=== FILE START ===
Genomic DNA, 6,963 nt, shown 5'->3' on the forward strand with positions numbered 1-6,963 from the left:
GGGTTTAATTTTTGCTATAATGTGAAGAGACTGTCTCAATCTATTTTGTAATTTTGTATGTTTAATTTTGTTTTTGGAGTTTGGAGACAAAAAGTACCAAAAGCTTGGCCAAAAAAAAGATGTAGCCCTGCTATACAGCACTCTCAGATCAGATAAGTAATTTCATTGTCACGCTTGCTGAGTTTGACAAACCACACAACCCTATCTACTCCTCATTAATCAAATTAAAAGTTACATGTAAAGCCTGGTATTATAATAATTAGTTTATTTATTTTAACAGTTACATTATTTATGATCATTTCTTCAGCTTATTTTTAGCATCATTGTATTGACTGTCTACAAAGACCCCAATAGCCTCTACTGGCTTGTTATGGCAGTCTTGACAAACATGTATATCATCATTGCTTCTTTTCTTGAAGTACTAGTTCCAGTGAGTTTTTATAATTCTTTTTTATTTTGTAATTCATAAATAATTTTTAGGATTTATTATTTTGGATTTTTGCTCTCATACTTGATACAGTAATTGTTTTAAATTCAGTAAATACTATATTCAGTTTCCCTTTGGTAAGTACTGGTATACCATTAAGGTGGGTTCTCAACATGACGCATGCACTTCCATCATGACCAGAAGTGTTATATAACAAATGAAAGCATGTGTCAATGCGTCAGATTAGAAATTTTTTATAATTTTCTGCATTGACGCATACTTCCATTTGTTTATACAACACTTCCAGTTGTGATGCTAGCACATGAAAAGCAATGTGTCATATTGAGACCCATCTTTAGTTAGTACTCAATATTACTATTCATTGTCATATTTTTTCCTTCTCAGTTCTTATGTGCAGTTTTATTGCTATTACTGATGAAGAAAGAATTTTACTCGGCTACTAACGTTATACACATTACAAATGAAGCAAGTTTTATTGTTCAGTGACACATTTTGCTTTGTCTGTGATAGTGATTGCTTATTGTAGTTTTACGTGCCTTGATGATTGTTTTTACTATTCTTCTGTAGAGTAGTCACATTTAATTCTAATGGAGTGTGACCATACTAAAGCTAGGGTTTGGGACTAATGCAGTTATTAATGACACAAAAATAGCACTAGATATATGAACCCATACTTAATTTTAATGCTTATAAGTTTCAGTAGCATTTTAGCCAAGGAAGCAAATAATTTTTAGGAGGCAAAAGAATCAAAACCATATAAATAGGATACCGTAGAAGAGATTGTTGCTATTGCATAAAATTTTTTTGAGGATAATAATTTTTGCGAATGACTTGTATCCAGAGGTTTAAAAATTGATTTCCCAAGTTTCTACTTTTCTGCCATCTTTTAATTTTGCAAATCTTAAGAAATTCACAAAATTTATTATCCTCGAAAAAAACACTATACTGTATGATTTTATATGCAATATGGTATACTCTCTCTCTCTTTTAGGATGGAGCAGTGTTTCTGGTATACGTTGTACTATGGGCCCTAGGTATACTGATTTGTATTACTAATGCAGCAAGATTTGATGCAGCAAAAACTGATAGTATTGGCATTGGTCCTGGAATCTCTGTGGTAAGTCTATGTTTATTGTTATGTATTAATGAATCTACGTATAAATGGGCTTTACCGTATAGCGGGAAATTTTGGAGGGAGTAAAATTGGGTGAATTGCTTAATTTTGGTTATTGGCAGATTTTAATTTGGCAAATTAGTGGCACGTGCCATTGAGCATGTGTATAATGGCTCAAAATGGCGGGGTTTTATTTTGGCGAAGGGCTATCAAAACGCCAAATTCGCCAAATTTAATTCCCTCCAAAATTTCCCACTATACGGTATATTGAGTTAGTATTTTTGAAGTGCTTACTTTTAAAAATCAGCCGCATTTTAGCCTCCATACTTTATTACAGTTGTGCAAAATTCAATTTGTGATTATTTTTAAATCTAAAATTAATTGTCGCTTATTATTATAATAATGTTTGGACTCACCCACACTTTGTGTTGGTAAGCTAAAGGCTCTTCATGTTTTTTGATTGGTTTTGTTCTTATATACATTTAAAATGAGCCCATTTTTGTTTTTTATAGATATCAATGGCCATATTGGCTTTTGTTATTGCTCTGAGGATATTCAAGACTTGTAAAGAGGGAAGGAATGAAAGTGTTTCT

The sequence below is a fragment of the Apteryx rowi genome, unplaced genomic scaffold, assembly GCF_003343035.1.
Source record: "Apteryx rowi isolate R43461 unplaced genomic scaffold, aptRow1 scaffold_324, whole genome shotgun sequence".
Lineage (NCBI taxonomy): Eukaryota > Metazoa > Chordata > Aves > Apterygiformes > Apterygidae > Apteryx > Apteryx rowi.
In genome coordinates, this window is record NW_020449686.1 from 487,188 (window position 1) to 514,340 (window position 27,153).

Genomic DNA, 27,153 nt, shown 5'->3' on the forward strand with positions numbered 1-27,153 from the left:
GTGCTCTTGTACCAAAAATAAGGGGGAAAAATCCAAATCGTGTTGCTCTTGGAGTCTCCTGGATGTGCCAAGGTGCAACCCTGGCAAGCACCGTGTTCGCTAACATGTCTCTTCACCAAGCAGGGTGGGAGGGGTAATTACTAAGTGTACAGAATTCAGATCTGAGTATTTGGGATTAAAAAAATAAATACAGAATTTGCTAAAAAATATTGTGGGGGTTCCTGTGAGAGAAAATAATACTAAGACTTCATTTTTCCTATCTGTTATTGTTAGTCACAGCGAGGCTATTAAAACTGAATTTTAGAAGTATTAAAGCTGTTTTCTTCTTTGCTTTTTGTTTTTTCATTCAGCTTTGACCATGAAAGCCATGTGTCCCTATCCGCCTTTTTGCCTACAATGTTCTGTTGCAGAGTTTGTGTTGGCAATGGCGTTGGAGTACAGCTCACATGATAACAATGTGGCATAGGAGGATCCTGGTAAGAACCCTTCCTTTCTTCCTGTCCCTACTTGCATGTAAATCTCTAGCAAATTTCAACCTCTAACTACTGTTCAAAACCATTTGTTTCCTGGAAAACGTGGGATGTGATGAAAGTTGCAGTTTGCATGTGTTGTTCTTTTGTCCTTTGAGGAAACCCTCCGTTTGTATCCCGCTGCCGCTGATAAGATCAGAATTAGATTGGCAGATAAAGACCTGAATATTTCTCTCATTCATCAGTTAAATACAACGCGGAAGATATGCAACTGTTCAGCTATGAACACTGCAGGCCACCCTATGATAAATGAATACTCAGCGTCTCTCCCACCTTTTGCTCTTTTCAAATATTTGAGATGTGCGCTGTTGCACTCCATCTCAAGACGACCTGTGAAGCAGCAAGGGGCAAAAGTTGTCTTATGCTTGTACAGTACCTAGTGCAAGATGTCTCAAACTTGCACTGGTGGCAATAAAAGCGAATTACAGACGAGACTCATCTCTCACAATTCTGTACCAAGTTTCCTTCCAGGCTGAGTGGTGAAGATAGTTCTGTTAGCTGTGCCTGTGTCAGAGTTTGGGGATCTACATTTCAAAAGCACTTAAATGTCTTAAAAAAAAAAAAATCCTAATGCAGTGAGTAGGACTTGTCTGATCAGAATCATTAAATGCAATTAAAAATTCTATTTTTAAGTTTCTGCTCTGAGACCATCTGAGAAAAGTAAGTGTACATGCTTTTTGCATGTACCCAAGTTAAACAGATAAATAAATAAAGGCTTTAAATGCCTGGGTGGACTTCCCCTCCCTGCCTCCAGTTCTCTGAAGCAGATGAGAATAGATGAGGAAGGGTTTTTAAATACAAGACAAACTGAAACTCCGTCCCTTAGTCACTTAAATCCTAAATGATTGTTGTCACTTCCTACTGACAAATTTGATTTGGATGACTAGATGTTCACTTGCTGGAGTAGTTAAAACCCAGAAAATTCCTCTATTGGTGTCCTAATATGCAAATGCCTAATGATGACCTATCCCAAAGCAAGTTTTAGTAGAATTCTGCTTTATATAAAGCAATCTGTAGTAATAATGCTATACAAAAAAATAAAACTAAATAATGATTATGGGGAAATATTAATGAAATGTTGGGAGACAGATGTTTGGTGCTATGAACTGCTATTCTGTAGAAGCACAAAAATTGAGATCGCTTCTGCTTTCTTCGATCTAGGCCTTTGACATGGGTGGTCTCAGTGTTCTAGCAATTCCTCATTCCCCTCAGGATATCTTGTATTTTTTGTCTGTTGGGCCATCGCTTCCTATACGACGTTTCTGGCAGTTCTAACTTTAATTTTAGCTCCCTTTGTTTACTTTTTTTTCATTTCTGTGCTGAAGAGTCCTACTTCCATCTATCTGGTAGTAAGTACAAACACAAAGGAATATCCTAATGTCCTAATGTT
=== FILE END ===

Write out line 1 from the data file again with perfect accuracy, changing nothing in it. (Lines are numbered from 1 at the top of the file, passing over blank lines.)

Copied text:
Genomic DNA, 6,963 nt, shown 5'->3' on the forward strand with positions numbered 1-6,963 from the left: